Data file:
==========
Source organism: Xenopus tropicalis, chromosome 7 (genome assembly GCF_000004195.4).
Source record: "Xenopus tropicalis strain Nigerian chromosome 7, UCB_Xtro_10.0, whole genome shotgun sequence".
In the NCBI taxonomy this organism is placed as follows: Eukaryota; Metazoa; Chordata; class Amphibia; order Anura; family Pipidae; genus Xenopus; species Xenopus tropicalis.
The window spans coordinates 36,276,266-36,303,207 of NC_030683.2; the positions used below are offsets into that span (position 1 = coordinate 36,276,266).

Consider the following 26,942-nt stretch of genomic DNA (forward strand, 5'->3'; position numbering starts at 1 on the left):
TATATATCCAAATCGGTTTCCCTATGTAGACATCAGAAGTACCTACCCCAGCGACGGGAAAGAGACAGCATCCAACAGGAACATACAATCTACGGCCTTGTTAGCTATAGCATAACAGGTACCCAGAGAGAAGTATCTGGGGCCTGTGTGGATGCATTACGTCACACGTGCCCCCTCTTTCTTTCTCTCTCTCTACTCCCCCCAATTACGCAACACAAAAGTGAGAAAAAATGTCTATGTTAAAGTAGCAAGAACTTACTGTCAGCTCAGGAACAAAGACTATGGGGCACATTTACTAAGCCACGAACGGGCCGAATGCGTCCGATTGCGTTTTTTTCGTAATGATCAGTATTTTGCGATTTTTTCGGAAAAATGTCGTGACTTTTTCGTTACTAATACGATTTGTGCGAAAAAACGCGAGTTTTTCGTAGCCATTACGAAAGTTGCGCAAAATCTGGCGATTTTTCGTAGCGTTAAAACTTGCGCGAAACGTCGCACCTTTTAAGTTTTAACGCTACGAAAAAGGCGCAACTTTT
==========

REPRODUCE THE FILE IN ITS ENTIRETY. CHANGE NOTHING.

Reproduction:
Source organism: Xenopus tropicalis, chromosome 7 (genome assembly GCF_000004195.4).
Source record: "Xenopus tropicalis strain Nigerian chromosome 7, UCB_Xtro_10.0, whole genome shotgun sequence".
In the NCBI taxonomy this organism is placed as follows: Eukaryota; Metazoa; Chordata; class Amphibia; order Anura; family Pipidae; genus Xenopus; species Xenopus tropicalis.
The window spans coordinates 36,276,266-36,303,207 of NC_030683.2; the positions used below are offsets into that span (position 1 = coordinate 36,276,266).

Consider the following 26,942-nt stretch of genomic DNA (forward strand, 5'->3'; position numbering starts at 1 on the left):
TATATATCCAAATCGGTTTCCCTATGTAGACATCAGAAGTACCTACCCCAGCGACGGGAAAGAGACAGCATCCAACAGGAACATACAATCTACGGCCTTGTTAGCTATAGCATAACAGGTACCCAGAGAGAAGTATCTGGGGCCTGTGTGGATGCATTACGTCACACGTGCCCCCTCTTTCTTTCTCTCTCTCTACTCCCCCCAATTACGCAACACAAAAGTGAGAAAAAATGTCTATGTTAAAGTAGCAAGAACTTACTGTCAGCTCAGGAACAAAGACTATGGGGCACATTTACTAAGCCACGAACGGGCCGAATGCGTCCGATTGCGTTTTTTTCGTAATGATCAGTATTTTGCGATTTTTTCGGAAAAATGTCGTGACTTTTTCGTTACTAATACGATTTGTGCGAAAAAACGCGAGTTTTTCGTAGCCATTACGAAAGTTGCGCAAAATCTGGCGATTTTTCGTAGCGTTAAAACTTGCGCGAAACGTCGCACCTTTTAAGTTTTAACGCTACGAAAAAGGCGCAACTTTT